About 10 minutes into the school nativity play, 5-year-old Ella Legge spotted a hangnail on her middle finger. That nagging boo-boo bothered her so much that the girl started inspecting it mid-play. First, she raised the injured middle finger and stared at it. Not satisfied by looking at the finger in isolation, she lifted the other one to compare and contrast the middle fingers.
“I was horrified and trying to tell her to put it down without interrupting,” mom Carla Bovingdon, 33, of Essex, England, told TODAY Parents, via email.
For the next 20 minutes of the play, Ella, dressed as an angel complete with a gown and a glittery tinsel halo, examined her finger in great depth as the holiday program continued on behind her. Her mom suspects the girl kept her fingers up to make absolutely sure her parents knew about the offending hangnail. Though Bovingdon felt slightly embarrassed, she snapped some pictures of Ella because she and others got a chuckle from it.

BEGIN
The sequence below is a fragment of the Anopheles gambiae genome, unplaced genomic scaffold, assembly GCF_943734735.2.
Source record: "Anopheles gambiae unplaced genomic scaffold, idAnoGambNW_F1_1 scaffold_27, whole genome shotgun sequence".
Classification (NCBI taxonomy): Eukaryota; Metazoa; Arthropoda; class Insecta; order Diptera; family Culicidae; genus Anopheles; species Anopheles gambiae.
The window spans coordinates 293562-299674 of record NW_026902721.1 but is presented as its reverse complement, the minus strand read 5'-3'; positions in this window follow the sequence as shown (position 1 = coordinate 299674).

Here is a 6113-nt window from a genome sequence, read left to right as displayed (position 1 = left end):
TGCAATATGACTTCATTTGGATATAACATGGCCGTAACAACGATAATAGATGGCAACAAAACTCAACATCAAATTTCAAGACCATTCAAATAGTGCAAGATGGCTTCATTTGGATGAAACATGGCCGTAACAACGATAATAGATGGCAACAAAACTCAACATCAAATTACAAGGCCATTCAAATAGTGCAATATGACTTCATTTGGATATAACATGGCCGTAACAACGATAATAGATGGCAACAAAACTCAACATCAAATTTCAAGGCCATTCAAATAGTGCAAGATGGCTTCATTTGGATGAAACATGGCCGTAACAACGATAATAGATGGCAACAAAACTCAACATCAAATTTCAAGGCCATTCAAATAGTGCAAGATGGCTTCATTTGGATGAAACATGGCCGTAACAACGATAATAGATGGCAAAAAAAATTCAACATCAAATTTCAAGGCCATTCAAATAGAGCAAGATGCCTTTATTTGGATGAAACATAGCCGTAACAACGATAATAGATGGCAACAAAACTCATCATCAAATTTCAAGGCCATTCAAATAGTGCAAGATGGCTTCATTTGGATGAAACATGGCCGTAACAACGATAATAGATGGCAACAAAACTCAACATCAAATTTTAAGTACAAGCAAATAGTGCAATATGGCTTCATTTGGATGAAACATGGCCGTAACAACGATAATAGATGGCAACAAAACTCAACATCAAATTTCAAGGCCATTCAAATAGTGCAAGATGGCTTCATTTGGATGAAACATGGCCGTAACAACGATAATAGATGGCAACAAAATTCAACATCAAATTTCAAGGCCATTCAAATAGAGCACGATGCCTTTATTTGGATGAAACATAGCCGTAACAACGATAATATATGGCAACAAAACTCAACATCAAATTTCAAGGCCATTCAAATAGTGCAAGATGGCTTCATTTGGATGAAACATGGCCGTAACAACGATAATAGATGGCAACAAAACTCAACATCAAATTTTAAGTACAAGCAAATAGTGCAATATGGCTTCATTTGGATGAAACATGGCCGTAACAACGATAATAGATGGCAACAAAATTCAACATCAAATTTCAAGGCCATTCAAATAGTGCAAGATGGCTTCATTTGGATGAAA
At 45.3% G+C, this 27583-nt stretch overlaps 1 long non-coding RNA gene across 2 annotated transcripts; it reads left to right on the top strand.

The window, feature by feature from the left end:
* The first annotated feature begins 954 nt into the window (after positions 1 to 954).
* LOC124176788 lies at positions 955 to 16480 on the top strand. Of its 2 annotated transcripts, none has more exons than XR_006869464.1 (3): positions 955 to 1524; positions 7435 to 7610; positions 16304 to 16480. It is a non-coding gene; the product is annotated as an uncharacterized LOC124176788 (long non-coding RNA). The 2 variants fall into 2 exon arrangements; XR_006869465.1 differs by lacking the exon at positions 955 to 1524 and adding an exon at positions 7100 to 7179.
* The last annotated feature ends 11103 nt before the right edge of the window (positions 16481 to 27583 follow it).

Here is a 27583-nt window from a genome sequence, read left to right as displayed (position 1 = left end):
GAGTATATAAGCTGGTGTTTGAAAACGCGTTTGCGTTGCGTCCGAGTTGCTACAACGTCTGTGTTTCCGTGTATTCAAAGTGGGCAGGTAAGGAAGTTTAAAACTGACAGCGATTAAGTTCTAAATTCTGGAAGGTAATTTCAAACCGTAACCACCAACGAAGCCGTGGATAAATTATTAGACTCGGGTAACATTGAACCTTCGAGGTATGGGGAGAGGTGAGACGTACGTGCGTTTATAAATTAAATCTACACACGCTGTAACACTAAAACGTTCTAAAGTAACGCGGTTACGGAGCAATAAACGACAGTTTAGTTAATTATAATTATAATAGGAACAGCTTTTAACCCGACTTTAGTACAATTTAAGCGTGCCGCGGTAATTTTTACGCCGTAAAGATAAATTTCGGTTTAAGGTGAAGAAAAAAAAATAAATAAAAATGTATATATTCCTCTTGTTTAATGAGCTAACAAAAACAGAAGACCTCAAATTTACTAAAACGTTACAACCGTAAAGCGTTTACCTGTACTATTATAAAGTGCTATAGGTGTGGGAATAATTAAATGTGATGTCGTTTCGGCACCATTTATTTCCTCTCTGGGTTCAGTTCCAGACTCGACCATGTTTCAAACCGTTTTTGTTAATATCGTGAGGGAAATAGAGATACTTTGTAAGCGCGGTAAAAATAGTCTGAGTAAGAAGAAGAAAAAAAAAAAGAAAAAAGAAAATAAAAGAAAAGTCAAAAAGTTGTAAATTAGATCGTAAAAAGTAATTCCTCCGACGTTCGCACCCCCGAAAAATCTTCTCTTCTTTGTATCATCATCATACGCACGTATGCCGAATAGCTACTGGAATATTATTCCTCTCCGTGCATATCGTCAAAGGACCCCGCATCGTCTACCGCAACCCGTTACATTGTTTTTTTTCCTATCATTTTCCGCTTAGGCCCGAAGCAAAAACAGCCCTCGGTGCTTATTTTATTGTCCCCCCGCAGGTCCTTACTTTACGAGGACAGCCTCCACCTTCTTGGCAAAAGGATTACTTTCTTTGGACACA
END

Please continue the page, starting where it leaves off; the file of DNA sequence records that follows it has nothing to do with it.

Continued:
“A few of the older kids in the audience were commenting, a couple of teachers noticed it, but we all tried to ignore it,” Bovingdon explained.
She shared the photos online and they quickly went viral. People love seeing the sweet angelic Ella seemingly flipping off the crowd. But Bovingdon says her daughter doesn’t know what raising a middle finger means or what she was doing.
“It’s a bit upsetting some of the comments that she’s rude as she had no idea what the gesture meant as she’s not seen it before,” Bovingdon said. “She didn’t know it was rude.”
While they’re surprised by how popular Ella’s pictures have become, Bovingdon knows why so many people relate to it. Ella looks so sweet and is clearly oblivious that she’s doing something mean or offensive.
“It’s her innocence that makes it so funny,” Bovingdon said.
Ella “loves that lots of people like her pictures” and her hangnail has, of course, healed. This isn’t the first time that the girl made a big splash during a performance. When she was 3, she spent some of her ballet recital “with her hands over her eyes as looking in the distance shouting, ‘mum, dad’ and waving frantically.”
Bovingdon shared the pictures online because she thought many parents could relate and thought the images “would bring some light-hearted Christmas fun.”